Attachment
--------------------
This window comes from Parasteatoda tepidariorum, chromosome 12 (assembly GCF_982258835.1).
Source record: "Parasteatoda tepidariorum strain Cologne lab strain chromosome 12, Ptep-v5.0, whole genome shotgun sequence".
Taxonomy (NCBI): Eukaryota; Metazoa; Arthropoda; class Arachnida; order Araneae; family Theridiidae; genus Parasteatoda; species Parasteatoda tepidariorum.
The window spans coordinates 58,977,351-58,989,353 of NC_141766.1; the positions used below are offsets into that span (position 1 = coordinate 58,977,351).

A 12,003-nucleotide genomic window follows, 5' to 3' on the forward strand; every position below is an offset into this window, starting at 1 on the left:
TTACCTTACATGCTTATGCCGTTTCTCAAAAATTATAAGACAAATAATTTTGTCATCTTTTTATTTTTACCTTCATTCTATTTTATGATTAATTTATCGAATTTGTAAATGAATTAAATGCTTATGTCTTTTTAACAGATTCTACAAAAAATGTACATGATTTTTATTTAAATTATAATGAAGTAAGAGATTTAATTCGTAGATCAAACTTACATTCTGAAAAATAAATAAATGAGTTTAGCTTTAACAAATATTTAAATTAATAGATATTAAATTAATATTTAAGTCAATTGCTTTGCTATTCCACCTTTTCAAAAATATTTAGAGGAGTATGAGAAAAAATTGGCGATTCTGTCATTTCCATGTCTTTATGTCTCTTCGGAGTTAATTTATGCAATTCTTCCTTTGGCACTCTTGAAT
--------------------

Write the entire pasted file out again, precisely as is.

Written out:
This window comes from Parasteatoda tepidariorum, chromosome 12 (assembly GCF_982258835.1).
Source record: "Parasteatoda tepidariorum strain Cologne lab strain chromosome 12, Ptep-v5.0, whole genome shotgun sequence".
Taxonomy (NCBI): Eukaryota; Metazoa; Arthropoda; class Arachnida; order Araneae; family Theridiidae; genus Parasteatoda; species Parasteatoda tepidariorum.
The window spans coordinates 58,977,351-58,989,353 of NC_141766.1; the positions used below are offsets into that span (position 1 = coordinate 58,977,351).

A 12,003-nucleotide genomic window follows, 5' to 3' on the forward strand; every position below is an offset into this window, starting at 1 on the left:
TTACCTTACATGCTTATGCCGTTTCTCAAAAATTATAAGACAAATAATTTTGTCATCTTTTTATTTTTACCTTCATTCTATTTTATGATTAATTTATCGAATTTGTAAATGAATTAAATGCTTATGTCTTTTTAACAGATTCTACAAAAAATGTACATGATTTTTATTTAAATTATAATGAAGTAAGAGATTTAATTCGTAGATCAAACTTACATTCTGAAAAATAAATAAATGAGTTTAGCTTTAACAAATATTTAAATTAATAGATATTAAATTAATATTTAAGTCAATTGCTTTGCTATTCCACCTTTTCAAAAATATTTAGAGGAGTATGAGAAAAAATTGGCGATTCTGTCATTTCCATGTCTTTATGTCTCTTCGGAGTTAATTTATGCAATTCTTCCTTTGGCACTCTTGAAT